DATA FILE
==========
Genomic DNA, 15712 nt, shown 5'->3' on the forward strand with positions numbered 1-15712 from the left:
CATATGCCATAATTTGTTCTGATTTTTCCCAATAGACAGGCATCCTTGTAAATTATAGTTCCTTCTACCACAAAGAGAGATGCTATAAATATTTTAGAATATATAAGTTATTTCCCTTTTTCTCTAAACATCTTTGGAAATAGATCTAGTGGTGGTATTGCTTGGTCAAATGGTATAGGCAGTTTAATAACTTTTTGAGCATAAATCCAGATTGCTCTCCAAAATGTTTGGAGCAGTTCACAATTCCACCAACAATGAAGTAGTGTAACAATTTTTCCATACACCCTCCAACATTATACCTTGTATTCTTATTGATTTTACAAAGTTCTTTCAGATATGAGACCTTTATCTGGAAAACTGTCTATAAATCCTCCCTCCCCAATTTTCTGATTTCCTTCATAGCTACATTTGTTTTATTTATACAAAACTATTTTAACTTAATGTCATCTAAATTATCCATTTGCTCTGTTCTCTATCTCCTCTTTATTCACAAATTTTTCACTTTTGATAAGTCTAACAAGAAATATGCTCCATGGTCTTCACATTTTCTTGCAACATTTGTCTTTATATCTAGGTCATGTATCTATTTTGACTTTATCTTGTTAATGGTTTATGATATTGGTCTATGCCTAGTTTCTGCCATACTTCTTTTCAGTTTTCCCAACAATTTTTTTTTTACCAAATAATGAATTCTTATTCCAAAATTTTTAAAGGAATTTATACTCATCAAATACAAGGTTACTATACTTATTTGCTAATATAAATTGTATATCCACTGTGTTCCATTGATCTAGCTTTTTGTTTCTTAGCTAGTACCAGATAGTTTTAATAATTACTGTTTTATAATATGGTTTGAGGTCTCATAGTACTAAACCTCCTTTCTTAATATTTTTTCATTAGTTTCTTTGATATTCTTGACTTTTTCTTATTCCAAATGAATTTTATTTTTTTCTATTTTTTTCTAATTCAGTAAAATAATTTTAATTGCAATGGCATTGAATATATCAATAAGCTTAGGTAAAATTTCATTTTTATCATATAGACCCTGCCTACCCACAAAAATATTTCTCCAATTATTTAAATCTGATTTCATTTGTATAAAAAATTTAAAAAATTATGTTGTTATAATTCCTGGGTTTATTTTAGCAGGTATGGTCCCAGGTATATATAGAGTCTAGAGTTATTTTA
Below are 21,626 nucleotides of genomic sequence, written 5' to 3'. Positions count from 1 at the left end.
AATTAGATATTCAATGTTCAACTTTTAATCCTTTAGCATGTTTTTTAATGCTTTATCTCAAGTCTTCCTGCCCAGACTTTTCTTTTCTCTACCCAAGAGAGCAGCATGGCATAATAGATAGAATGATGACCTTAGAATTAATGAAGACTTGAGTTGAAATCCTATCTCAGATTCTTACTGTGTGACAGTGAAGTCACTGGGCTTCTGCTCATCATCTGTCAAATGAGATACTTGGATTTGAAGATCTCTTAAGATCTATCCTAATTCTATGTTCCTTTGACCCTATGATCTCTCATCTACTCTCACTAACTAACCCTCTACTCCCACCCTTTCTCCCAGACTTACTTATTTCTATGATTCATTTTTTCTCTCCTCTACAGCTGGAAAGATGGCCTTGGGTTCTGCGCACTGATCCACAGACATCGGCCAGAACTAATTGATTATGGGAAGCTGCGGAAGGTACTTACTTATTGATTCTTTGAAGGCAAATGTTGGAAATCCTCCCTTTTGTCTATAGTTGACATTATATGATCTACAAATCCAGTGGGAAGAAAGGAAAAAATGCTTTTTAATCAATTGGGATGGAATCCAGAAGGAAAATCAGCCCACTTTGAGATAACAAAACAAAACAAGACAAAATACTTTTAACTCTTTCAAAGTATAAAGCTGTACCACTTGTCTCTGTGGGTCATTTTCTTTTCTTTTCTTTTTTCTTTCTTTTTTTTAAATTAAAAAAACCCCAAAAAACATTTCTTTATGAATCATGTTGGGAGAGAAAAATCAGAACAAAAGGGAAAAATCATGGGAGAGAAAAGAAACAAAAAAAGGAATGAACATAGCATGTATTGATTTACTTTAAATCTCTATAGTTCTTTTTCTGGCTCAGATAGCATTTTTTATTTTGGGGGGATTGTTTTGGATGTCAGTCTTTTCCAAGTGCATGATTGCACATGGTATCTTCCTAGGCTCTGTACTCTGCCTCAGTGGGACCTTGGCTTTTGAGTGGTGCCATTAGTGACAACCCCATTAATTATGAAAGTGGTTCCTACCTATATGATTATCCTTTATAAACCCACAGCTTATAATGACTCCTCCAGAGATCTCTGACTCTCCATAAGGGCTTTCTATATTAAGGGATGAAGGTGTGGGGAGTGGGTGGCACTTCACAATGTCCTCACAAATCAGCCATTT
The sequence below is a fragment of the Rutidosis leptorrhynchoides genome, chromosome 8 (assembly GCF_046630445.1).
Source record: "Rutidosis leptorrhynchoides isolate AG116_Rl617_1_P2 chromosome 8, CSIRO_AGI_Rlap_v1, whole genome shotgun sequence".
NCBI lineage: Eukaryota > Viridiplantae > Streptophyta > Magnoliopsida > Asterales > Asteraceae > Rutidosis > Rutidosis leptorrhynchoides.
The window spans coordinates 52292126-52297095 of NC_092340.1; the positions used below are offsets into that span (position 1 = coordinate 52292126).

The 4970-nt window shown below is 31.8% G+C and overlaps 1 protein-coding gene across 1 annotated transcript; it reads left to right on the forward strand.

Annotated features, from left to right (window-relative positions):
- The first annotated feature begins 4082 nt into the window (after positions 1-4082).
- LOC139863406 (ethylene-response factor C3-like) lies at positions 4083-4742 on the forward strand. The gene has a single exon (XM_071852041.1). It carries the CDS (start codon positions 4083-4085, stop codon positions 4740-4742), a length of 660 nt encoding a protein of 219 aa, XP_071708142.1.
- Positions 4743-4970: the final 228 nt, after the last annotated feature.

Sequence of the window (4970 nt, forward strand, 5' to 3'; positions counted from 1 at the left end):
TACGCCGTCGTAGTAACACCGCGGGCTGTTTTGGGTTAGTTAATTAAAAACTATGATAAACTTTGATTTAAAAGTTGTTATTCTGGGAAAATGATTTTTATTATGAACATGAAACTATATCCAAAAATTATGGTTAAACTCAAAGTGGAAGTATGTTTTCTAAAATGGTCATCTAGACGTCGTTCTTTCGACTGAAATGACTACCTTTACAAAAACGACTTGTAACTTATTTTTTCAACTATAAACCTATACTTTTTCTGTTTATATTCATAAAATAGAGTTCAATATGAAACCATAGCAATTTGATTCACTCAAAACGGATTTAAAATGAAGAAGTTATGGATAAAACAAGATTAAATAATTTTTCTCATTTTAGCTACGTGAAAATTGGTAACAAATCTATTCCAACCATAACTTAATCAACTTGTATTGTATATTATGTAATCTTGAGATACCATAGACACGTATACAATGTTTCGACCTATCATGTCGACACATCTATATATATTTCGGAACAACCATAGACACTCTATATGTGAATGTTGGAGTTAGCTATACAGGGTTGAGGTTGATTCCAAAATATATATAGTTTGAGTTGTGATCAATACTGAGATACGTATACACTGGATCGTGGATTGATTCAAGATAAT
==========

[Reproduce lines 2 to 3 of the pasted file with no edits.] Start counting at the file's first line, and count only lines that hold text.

CATATGCCATAATTTGTTCTGATTTTTCCCAATAGACAGGCATCCTTGTAAATTATAGTTCCTTCTACCACAAAGAGAGATGCTATAAATATTTTAGAATATATAAGTTATTTCCCTTTTTCTCTAAACATCTTTGGAAATAGATCTAGTGGTGGTATTGCTTGGTCAAATGGTATAGGCAGTTTAATAACTTTTTGAGCATAAATCCAGATTGCTCTCCAAAATGTTTGGAGCAGTTCACAATTCCACCAACAATGAAGTAGTGTAACAATTTTTCCATACACCCTCCAACATTATACCTTGTATTCTTATTGATTTTACAAAGTTCTTTCAGATATGAGACCTTTATCTGGAAAACTGTCTATAAATCCTCCCTCCCCAATTTTCTGATTTCCTTCATAGCTACATTTGTTTTATTTATACAAAACTATTTTAACTTAATGTCATCTAAATTATCCATTTGCTCTGTTCTCTATCTCCTCTTTATTCACAAATTTTTCACTTTTGATAAGTCTAACAAGAAATATGCTCCATGGTCTTCACATTTTCTTGCAACATTTGTCTTTATATCTAGGTCATGTATCTATTTTGACTTTATCTTGTTAATGGTTTATGATATTGGTCTATGCCTAGTTTCTGCCATACTTCTTTTCAGTTTTCCCAACAATTTTTTTTTTACCAAATAATGAATTCTTATTCCAAAATTTTTAAAGGAATTTATACTCATCAAATACAAGGTTACTATACTTATTTGCTAATATAAATTGTATATCCACTGTGTTCCATTGATCTAGCTTTTTGTTTCTTAGCTAGTACCAGATAGTTTTAATAATTACTGTTTTATAATATGGTTTGAGGTCTCATAGTACTAAACCTCCTTTCTTAATATTTTTTCATTAGTTTCTTTGATATTCTTGACTTTTTCTTATTCCAAATGAATTTTATTTTTTTCTATTTTTTTCTAATTCAGTAAAATAATTTTAATTGCAATGGCATTGAATATATCAATAAGCTTAGGTAAAATTTCATTTTTATCATATAGACCCTGCCTACCCACAAAAATATTTCTCCAATTATTTAAATCTGATTTCATTTGTATAAAAAATTTAAAAAATTATGTTGTTATAATTCCTGGGTTTATTTTAGCAGGTATGGTCCCAGGTATATATAGAGTCTAGAGTTATTTTA
Below are 21,626 nucleotides of genomic sequence, written 5' to 3'. Positions count from 1 at the left end.